For some time now, Moyale had been experiencing regularly violent outbreaks. The area is known for tribal conflicts and I planned to get over to the Kenyan side as quickly as possible. Unfortunately, I couldn‘t pass the border in the evening anymore so I had to sleep on the Ethiopian side of Moyale, as the immigration dudes already left work at 5pm. Heavily armed man were walking around, some unrests occurred and big crowds of people gathered afterwards. This was the first time I didn‘t really feel comfortable. Usually, I never felt anything like this in all the other towns and cities I had stayed in. I got into the first hotel, organized a room, got out again to get water and bananas and went right inside the hotel area again. After sunset Moyale was like a ghost town, everything was completely shut down and I couldn‘t even leave the hotel anymore (not that I wanted to, I just checked). My night was peaceful, as always since I sleep with earplugs. I was the first person at Immigration in the morning, got the exit stamp from Ethiopia and went through „no-man’s-land” over to Kenya. As I went over, some Ethiopian guy didn‘t stop shouting at me, almost yelling. I didn‘t pay him any attention since guys have done this all the time. As I entered the Kenyan Immigration office, this guy showed up again, totally in rage, yelling at me, saying that I disrespect Kenyan orders and their law etc. For a moment I thought come on, please don’t make me stay here longer than I am supposed to. Then a really nice Kenyan military lady came, grabbed the man and took him out. As she returned, I asked her, what is if I leave and this guy is waiting outside? She just answered really cool, I locked him up in a cell for the day, you will be fine. This guy was totally drunk and high on Khat, he deserved it.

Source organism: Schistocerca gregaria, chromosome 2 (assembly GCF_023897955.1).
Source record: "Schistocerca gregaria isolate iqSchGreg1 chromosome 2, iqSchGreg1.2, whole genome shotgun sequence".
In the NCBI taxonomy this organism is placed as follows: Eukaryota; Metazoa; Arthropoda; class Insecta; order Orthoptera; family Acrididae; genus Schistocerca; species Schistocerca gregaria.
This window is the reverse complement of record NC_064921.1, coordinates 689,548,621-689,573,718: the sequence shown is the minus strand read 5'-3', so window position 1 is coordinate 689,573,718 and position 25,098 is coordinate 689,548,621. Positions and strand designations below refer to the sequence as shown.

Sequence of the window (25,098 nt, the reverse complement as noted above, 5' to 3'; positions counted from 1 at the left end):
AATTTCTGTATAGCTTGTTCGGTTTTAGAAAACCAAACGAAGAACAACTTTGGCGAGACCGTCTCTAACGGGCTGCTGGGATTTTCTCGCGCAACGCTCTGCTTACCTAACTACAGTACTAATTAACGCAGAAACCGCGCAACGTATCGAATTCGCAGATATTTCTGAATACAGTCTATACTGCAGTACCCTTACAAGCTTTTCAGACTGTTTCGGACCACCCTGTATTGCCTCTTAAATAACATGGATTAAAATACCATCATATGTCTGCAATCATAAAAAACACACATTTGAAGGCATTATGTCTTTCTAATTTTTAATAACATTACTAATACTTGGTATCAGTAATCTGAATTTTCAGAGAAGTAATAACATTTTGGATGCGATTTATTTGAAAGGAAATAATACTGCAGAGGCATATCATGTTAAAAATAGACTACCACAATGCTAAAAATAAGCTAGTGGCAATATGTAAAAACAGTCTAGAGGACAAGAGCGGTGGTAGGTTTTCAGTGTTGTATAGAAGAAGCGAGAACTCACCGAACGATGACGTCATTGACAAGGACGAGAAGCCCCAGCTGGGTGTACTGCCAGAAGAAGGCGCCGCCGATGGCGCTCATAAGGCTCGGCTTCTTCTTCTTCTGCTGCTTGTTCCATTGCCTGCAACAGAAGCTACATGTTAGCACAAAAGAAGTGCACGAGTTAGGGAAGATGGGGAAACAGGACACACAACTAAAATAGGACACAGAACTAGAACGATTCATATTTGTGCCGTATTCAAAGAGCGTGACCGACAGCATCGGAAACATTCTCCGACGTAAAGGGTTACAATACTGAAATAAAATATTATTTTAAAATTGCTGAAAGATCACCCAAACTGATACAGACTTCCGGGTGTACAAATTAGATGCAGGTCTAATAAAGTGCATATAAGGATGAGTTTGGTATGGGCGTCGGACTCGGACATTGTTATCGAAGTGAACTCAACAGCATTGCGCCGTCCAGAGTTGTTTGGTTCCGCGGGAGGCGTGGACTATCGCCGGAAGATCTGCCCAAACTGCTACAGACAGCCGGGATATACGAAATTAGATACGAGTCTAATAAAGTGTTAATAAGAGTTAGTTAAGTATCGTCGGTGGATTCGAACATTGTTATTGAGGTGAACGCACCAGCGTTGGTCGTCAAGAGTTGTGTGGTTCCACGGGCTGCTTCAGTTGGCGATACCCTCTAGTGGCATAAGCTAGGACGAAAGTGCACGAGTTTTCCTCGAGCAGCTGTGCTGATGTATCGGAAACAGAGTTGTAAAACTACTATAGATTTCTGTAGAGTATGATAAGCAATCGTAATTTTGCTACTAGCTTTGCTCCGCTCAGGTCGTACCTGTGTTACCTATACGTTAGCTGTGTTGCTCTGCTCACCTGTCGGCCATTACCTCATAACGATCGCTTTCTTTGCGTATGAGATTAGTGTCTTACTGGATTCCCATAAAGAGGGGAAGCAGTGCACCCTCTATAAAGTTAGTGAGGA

After I crossed the border I really felt at peace, no more youyouyou, no more moneymoneymoney and not a single rock! It’s crazy, 100% different. Kenya is such a beautiful, peaceful country, and the people are amazing, full of happiness & kindness. The level of English they speak is also exceptionally good and communication is great!